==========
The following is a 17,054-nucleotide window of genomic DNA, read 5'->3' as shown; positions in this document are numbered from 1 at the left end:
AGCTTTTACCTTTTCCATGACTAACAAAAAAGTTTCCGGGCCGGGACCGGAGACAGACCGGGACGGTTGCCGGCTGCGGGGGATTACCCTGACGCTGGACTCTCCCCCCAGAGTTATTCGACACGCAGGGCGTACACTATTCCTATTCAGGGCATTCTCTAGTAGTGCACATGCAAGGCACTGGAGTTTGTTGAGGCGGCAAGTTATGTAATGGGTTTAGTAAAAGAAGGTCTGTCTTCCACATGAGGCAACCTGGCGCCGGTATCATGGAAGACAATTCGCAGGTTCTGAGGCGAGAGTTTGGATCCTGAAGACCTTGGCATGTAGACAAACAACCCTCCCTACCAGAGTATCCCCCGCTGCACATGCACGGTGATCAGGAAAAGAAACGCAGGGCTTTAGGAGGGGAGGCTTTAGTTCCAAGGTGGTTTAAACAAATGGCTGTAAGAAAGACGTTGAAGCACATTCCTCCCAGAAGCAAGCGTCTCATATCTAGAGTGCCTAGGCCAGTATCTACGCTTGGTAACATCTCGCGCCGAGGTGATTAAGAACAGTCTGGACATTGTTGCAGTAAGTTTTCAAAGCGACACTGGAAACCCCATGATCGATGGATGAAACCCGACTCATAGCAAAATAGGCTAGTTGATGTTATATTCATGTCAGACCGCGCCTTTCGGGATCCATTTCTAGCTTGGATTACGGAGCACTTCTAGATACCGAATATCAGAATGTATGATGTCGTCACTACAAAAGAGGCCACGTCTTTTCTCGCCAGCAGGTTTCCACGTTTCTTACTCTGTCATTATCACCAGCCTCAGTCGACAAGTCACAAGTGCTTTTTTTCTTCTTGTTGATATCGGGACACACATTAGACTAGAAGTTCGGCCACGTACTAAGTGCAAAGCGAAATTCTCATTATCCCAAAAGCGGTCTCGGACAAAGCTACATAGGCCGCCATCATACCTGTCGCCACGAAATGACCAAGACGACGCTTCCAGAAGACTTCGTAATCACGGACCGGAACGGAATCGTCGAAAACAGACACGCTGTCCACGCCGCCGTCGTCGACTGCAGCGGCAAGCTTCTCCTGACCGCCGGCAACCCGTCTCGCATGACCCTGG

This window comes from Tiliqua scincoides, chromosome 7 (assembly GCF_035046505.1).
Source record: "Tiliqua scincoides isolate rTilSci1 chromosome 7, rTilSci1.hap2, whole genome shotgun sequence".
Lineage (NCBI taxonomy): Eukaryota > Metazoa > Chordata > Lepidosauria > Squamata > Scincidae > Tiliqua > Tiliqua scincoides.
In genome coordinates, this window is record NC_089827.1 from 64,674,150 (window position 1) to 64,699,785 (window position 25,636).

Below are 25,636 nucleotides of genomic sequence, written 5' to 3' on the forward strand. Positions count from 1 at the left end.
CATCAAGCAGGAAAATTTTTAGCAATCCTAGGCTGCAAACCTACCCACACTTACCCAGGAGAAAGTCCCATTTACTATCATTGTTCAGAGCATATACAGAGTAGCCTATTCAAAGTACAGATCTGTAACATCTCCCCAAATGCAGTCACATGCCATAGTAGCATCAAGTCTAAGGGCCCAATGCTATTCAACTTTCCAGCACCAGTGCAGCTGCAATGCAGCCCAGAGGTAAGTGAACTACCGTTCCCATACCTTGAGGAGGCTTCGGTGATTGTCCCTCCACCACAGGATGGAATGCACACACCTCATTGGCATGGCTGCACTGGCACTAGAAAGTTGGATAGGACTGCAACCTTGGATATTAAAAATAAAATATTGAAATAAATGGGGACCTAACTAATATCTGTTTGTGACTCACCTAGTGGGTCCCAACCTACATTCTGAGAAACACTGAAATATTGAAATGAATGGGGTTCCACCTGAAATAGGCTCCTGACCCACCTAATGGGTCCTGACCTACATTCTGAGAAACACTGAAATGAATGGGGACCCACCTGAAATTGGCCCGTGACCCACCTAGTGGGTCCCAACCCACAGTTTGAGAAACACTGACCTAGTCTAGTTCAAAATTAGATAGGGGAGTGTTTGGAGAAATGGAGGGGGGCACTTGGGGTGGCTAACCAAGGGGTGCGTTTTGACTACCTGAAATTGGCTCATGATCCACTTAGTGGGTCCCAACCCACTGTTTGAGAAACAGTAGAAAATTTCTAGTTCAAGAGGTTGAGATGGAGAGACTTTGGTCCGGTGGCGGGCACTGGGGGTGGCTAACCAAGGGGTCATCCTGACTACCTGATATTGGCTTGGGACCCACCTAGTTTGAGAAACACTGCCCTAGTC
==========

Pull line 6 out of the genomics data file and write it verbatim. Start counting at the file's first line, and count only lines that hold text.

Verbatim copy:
In genome coordinates, this window is record NC_089827.1 from 64,674,150 (window position 1) to 64,699,785 (window position 25,636).